“There are costs associated with the business community which we’re not recovering now, and they kind of get a free ride,” Mayor Bernie Talmas said at the April 16 City Council meeting. “One’s infrastructure — particularly the recycling center. Other businesses that generate a lot of heavy truck traffic and tear up our roads — we get zero money from them if they don’t generate sales tax revenue for us. We supply law enforcement, which is a huge expense, and people sort of take that for granted, particularly businesses.”

Robb Anderson, owner of Northwest Trophy and Awards, said he supports a business license as long as the money raised by it is used to benefit businesses. Other business owners felt the same way.

“I think they should set it up so the business owners feel like they’re getting something out of it,” such as better signage to bring customers to businesses, Anderson said.

Jamie Peha, the managing director of Woodinville Wine Country, which represents more than 90 wineries, said a business license would be a “mixed bag” for Woodinville’s wineries, which already pay lots of fees to be open.

“Many of these businesses would probably feel like it’s another hit,” she said, but they would probably understand that Woodinville needs infrastructure to grow and to attract visitors. “I don’t think it would prohibit them from being here, or new wineries from coming here.”

She said wineries would likely prefer the money to be used for something that would benefit them, such as fixing traffic problems, improving outdated signs or creating a walkable downtown area to draw people to Woodinville.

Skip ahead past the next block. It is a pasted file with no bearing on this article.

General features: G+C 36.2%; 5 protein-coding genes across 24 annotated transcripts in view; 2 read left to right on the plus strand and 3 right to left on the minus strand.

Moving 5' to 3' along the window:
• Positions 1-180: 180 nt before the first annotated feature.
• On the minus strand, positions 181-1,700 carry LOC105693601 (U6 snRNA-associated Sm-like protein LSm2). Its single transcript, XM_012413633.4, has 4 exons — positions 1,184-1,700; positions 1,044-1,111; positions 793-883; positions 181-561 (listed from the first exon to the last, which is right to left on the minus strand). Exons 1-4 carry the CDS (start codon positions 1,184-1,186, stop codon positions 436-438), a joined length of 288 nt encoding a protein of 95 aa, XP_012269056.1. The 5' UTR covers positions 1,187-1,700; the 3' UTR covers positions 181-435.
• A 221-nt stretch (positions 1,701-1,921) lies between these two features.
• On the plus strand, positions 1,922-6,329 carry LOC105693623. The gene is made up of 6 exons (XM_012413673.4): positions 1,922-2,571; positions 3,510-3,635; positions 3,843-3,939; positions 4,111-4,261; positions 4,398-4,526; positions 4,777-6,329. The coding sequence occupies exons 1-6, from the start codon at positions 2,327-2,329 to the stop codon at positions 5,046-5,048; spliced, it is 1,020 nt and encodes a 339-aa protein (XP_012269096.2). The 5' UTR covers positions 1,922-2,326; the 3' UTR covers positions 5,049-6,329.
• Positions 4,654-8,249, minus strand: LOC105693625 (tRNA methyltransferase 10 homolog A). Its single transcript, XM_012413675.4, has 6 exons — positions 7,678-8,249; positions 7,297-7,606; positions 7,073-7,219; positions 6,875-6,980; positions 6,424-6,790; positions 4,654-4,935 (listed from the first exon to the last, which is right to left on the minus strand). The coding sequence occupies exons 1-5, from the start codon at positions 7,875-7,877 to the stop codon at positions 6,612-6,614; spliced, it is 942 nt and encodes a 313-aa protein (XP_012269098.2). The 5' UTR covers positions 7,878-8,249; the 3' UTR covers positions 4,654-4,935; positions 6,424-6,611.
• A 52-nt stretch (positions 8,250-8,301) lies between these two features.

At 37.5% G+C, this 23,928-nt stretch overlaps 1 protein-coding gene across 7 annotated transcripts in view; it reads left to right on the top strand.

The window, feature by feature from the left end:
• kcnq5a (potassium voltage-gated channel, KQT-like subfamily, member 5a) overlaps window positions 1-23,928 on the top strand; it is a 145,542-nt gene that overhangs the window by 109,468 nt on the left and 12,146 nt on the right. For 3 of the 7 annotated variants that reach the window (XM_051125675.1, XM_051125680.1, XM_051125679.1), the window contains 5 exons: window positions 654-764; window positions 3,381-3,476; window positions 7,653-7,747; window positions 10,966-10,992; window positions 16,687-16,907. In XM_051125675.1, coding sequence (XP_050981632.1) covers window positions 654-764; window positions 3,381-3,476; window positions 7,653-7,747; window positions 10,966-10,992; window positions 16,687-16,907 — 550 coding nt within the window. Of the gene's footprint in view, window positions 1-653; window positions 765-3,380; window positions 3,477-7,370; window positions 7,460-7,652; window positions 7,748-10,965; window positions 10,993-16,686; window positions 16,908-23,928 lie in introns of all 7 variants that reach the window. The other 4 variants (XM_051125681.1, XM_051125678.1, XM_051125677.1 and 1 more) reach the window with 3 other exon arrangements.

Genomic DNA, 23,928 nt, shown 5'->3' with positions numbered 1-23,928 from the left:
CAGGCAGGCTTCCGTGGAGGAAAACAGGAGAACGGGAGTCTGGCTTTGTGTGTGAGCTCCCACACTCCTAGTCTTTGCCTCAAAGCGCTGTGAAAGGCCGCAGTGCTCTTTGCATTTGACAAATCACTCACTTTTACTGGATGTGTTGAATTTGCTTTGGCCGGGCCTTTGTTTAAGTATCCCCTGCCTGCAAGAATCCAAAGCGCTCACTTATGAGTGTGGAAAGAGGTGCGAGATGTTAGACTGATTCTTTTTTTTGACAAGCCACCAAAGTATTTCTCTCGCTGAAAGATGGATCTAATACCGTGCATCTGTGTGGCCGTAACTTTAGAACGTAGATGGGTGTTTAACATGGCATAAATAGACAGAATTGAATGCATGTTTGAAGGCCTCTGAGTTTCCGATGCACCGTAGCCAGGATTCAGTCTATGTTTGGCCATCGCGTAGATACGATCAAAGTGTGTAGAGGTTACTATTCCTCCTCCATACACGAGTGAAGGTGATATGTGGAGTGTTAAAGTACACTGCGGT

Mike Rabas, owner of Woodinville Bicycle, said it would be “stupid” to pay a city business license when businesses already pay a state license, but he said the license wouldn’t affect his business. He hopes the money from the license won’t only be used to cover the costs of collecting it — a possibility that City Council discussed at their last meeting.

The City Council will continue to discuss the potential business license in the next few months before making a decision.

“If Woodinville chooses to do it, I certainly hope it’s a nominal cost,” Jeff Thomas, owner of Crossroad Sign, said. “Government and business leaders need to continue to make Woodinville a friendly place for business.”

Milk money to help homeless children

  • Written by Woodinville Weekly Staff

Milk Money Month
Courtesy photo May is Milk Money Month for the Northshore Schools Foundation.